A good rule of thumb to follow is to spend 70% of your practice time doing short game (125 yards and in) and 30% on your long game. Your long game won’t suffer at all, if you hit a 100 yard wedge shot you are still making a full swing.
In addition to spending your time wisely it is just as important to practice constructively. You will see very soon that golf isn’t about having the best looking swing, it is about getting the job done.
Play as much as you can, there is no better practice than playing out on the course.
In college you will be forced to play a lot in order to qualify for the traveling team, make sure that you get into the habit of playing and competing against your friends before you head off to college.
Fitness is very important if you are planning on playing golf at a high level, make sure to add a fitness routine to your practice schedule.
As a high school golfer you shouldn’t be lifting heavy weights, but going for a 30 minute run a few times a week along with doing some stretching will limit injuries and it will prepare you for a more rigorous fitness regime in college.
In college an average practice session lasted about 3 hours and we normally practiced 6 days a week. A good weekly practice schedule that simulates the college setup will resemble something similar to this:
|30 minutes fitness||30 minutes fitness||30 minutes fitness||OFF|
|1 hour putting practice||30 minute putting or chipping practice||1 hour putting practice||30 minute putting or chipping practice||1 hour putting practice||1 hour putting practice||OFF|
|1 hour chipping and pitching practice||Warm up||1 hour chipping and pitching practice||Warm up||1 hour chipping and pitching practice||1 hour chipping and wedge practice + warm up||OFF|
|30 minute long game practice||Play 9/18 holes||30 minute long game practice||Play 9/18 holes||30 minute long game practice||Play 9/18 holes||OFF|
This college golf schedule is a good guideline as to how to practice but simply following it won’t guarantee success.
It is important to spend your college golf practice time wisely and to practice in a manner where quality exceeds quantity.
At the end of the day an hour of quality practice will be way more beneficial that 3 hours of quantity practice.
College Practice Drills to Ensure Quality Golf Practice
- If you want to succeed as a college or professional golfer you have to have a competitive streak in you. Putting or chipping practice is way more fun and constructive if you play a quick 9 hole match against a friend. Try to play against someone that is better than you, this will help you lift your game. At Texas I saw how competitive practice lifted the men’s team to a National Championship in 2012. Major winner Jordan Spieth, PGA Tour winner Cody Gribble and European Tour winner Dylan Frittelli where all on that team. These guys use to have putting contests almost everyday until it was too dark to see the holes on the putting green.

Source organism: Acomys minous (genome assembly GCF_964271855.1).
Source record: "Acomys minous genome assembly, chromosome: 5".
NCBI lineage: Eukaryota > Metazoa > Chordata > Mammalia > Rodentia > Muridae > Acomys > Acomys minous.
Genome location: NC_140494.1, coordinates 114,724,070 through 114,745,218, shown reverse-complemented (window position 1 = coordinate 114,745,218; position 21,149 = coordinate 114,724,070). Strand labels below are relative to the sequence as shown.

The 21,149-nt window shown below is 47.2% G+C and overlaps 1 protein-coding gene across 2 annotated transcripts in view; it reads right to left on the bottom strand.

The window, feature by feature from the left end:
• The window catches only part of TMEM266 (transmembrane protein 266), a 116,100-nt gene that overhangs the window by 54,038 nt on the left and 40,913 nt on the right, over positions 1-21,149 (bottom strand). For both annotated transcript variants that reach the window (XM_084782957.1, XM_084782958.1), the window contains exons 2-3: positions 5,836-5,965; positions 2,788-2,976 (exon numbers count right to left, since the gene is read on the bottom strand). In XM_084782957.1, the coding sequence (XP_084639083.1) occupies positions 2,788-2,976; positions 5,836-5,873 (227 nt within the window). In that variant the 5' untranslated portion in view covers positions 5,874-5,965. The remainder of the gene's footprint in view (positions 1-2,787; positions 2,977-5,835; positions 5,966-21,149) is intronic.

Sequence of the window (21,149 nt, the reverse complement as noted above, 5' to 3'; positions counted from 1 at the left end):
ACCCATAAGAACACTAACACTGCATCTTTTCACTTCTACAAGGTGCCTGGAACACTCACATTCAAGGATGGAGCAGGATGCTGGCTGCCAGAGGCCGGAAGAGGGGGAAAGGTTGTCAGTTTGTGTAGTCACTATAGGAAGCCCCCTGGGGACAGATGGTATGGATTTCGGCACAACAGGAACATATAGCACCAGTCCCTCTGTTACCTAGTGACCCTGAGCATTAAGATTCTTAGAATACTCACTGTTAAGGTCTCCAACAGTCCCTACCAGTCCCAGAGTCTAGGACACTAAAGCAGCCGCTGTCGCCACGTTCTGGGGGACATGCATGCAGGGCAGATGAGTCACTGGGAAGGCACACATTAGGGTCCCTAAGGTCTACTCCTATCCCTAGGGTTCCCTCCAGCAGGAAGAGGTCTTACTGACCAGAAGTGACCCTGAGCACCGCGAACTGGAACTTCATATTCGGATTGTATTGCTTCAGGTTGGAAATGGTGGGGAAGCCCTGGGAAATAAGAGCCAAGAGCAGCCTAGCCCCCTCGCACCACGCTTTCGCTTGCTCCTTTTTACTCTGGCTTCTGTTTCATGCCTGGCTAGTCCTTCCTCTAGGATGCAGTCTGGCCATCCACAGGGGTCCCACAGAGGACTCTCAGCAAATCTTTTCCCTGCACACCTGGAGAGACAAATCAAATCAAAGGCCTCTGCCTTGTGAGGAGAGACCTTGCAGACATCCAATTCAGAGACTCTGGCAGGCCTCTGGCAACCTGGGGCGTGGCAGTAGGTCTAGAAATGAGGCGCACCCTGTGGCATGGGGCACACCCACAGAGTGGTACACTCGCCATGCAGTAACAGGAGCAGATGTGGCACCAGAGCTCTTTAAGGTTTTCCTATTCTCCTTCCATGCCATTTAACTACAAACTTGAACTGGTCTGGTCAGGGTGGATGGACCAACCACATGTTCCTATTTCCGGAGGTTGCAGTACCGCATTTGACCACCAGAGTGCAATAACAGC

Putting drills for College golf
- Speed is very important in order to improve your putting. A good drill that will improve your speed is the Ladder speed drill. Choose 2 holes on the practice green that are about 40 feet away from each other, take 2 clubs and place them about 2 or 3 feet behind each hole respectively. Stick a tee into the ground between the holes about 6 feet away from either hole. From the tee putt 3 balls to both holes respectively. The goal is to hit 6 putts that end up past the holes but not past the club behind the hole. Once you achieve the goal from the first position move the tee 3 feet toward the hole that was furthest away. The goal is to keep on going until you are 6 feet away from the opposite hole.
Short game drills for college golf
- Hitting a good chip shot during a practice session is a lot easier than actually doing it while you are playing a competitive round. In order to close this gap in consistency it is important to simulate playing during your practice sessions. Playing 9 par 2 holes around the chipping green is a fun way to do just that. Take 1 ball and hit 9 different chip shots around the green, putt out every putt just like you would during a round. The goal is to finish in 21 shots or less. Keep track of your best score and try to beat that score every time that you do this drill.
Long game golf drills
- Bashing golf balls on the range is not only exhausting, but it is also counterproductive. When you do spend time on the range make sure that it is quality time. Being able to hit different shot shapes is important if you want to take your game to the next level. A good drill to do on the range is to hit different shot variations. These include, high shots, low shots, high cuts, low cuts, high draws and low draws. Choose a target and try to end your ball on the target by hitting different types of shots to achieve the same result.
Remember the Journey
In a recent interview Clemson men’s head football coach Dabo Swinney described it best.
It doesn’t matter if your goal is to make it from high school golfer to college golfer or from college to professional golfer, what you remember is the journey and not when you reach your ultimate goal.
As you work towards becoming a college or professional golfer remember the journey, the people you meet along the way, the relationships you forge, the good and the bad times, the failures and the success, the hours that go into it, remember the journey.
Your goals and dreams don’t always play out the way you want them to, but if you remember and embrace the journey the end result won’t matter.
Thanks for reading, – Bertine